Is Real-Time Payment the future of payments?

The “Real-Time Payments (RTP)” system from the US Clearing House is expected to disrupt the financial landscape in 2021. While the latest payment system was launched in 2017, it may seem like that it can change the financial industry. As of right now, the network reaches 56% of US direct deposit accounts. So why do financial institutions think that RTP can change payments in 2021?

What Is Real-Time Payment?

There’s a lot to understand about real-time payments. Real-Time Payments or “RTP” refers to payment networks or a network that is used to make the payment. The hint is in the name, the payments happen in real-time, unlike ACH Payment processing time. These payments are initiated, cleared, and settled within seconds, thus causing the payments to be instantaneous. Real-time payment networks operate 24x7x365, this allows users to initiate the payment anytime and the payment will be cleared within seconds. For payments to happen 24×7, banks and credit unions will need to have a 24×7 backend system.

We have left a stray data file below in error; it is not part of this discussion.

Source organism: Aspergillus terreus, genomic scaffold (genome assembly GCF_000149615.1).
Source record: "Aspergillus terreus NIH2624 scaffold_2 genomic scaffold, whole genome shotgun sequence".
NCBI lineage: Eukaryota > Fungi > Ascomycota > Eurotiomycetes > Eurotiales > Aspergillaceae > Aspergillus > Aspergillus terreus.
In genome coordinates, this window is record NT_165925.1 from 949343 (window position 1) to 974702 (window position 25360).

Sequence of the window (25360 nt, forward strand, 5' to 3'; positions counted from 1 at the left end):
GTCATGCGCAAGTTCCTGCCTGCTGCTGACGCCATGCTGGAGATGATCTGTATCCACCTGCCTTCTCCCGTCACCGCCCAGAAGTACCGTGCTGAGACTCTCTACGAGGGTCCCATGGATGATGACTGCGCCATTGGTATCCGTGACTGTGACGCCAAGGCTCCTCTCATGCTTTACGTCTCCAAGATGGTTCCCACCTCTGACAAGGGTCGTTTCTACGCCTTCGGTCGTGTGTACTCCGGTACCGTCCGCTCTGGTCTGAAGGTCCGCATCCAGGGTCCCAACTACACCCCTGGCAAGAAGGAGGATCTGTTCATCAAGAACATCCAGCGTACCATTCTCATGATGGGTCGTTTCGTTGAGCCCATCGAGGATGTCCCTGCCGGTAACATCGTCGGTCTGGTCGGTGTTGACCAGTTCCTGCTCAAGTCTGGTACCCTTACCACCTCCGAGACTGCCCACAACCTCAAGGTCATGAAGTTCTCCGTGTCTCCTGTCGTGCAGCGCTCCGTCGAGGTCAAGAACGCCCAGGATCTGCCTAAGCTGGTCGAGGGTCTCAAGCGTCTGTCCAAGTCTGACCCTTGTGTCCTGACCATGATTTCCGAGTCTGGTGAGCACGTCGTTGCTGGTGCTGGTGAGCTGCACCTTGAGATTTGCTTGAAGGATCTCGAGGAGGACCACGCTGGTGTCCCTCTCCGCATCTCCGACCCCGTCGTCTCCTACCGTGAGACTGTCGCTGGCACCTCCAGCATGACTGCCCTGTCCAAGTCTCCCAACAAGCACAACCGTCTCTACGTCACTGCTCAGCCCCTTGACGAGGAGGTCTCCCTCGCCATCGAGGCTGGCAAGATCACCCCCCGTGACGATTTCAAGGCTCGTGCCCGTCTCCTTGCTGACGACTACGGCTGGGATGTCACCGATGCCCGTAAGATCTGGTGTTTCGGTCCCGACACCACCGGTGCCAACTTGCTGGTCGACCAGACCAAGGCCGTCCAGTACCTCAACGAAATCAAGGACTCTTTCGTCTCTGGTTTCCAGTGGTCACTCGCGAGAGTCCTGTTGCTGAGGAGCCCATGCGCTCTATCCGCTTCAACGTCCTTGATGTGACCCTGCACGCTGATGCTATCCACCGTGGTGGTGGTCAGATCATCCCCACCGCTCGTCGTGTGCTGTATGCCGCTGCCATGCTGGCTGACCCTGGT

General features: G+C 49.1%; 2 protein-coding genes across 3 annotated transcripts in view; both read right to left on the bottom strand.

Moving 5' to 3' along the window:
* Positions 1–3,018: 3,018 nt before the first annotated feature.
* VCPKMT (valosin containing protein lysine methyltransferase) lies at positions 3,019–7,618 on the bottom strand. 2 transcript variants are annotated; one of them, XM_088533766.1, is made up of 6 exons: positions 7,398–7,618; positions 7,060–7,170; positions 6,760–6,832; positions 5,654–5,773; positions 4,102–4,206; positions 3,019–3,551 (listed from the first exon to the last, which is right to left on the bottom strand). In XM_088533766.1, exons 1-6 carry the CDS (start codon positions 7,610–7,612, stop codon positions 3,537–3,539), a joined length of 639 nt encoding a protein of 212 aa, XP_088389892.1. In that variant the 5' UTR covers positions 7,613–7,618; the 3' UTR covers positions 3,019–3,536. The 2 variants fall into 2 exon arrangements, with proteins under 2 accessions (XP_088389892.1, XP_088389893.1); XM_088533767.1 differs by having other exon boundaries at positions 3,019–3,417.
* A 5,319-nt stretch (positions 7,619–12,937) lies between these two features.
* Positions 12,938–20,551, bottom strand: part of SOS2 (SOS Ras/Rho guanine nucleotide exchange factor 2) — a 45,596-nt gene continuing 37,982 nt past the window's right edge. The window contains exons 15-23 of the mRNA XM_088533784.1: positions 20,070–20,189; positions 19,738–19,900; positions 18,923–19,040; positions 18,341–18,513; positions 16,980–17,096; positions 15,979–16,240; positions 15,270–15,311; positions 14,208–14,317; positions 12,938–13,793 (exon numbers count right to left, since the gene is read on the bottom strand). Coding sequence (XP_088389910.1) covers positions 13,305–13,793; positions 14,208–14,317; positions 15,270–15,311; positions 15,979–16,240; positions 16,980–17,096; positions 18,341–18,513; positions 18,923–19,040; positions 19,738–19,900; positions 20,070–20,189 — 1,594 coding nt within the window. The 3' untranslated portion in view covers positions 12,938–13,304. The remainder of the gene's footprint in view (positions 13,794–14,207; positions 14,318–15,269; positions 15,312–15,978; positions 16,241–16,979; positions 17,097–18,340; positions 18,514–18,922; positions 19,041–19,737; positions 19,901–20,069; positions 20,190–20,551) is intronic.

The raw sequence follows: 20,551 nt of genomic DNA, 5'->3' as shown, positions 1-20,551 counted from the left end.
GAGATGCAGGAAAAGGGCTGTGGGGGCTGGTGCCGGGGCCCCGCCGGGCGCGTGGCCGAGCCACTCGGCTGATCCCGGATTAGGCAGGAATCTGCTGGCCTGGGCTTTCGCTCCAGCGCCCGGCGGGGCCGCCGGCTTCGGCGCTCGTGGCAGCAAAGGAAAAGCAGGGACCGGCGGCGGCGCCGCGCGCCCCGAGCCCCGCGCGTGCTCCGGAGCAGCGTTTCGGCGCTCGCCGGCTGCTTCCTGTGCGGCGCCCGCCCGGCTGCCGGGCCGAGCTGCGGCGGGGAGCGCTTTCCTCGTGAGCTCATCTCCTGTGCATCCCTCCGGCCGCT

“Open-Loop” is an important part of real-time payments, which allows the payment to go directly into the person’s bank instead of relying on a prepaid balance. Without a clear and nuanced data-rich method, it’ll be tough to reduce payment errors.

How Does Real-Time Payment Work?

Real-time payment is the first new payment system in the U.S in the last 40 years. And it enhances the payment method dramatically, including initiating, settling, and reconciliation. All the process of payment processing happens within seconds.